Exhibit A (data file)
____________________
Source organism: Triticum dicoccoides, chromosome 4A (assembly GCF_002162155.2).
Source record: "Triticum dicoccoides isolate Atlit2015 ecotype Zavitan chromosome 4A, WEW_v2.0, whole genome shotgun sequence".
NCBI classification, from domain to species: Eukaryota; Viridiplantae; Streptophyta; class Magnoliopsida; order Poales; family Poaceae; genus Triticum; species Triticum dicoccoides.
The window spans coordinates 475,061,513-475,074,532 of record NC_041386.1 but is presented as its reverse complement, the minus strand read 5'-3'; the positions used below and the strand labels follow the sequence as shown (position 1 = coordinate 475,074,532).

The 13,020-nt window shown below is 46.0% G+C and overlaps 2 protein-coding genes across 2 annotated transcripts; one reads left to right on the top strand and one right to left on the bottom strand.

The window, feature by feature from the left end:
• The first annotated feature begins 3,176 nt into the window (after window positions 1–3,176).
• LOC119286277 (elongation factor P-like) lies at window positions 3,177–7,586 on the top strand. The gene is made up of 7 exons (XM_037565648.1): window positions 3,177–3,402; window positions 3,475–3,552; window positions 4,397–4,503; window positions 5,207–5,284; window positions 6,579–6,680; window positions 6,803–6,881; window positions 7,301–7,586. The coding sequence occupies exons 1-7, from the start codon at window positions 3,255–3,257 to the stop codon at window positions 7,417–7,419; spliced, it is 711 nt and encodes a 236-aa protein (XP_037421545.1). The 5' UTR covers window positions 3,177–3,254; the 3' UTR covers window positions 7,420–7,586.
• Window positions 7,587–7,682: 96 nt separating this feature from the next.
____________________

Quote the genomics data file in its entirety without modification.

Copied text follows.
Source organism: Triticum dicoccoides, chromosome 4A (assembly GCF_002162155.2).
Source record: "Triticum dicoccoides isolate Atlit2015 ecotype Zavitan chromosome 4A, WEW_v2.0, whole genome shotgun sequence".
NCBI classification, from domain to species: Eukaryota; Viridiplantae; Streptophyta; class Magnoliopsida; order Poales; family Poaceae; genus Triticum; species Triticum dicoccoides.
The window spans coordinates 475,061,513-475,074,532 of record NC_041386.1 but is presented as its reverse complement, the minus strand read 5'-3'; the positions used below and the strand labels follow the sequence as shown (position 1 = coordinate 475,074,532).

The 13,020-nt window shown below is 46.0% G+C and overlaps 2 protein-coding genes across 2 annotated transcripts; one reads left to right on the top strand and one right to left on the bottom strand.

The window, feature by feature from the left end:
• The first annotated feature begins 3,176 nt into the window (after window positions 1–3,176).
• LOC119286277 (elongation factor P-like) lies at window positions 3,177–7,586 on the top strand. The gene is made up of 7 exons (XM_037565648.1): window positions 3,177–3,402; window positions 3,475–3,552; window positions 4,397–4,503; window positions 5,207–5,284; window positions 6,579–6,680; window positions 6,803–6,881; window positions 7,301–7,586. The coding sequence occupies exons 1-7, from the start codon at window positions 3,255–3,257 to the stop codon at window positions 7,417–7,419; spliced, it is 711 nt and encodes a 236-aa protein (XP_037421545.1). The 5' UTR covers window positions 3,177–3,254; the 3' UTR covers window positions 7,420–7,586.
• Window positions 7,587–7,682: 96 nt separating this feature from the next.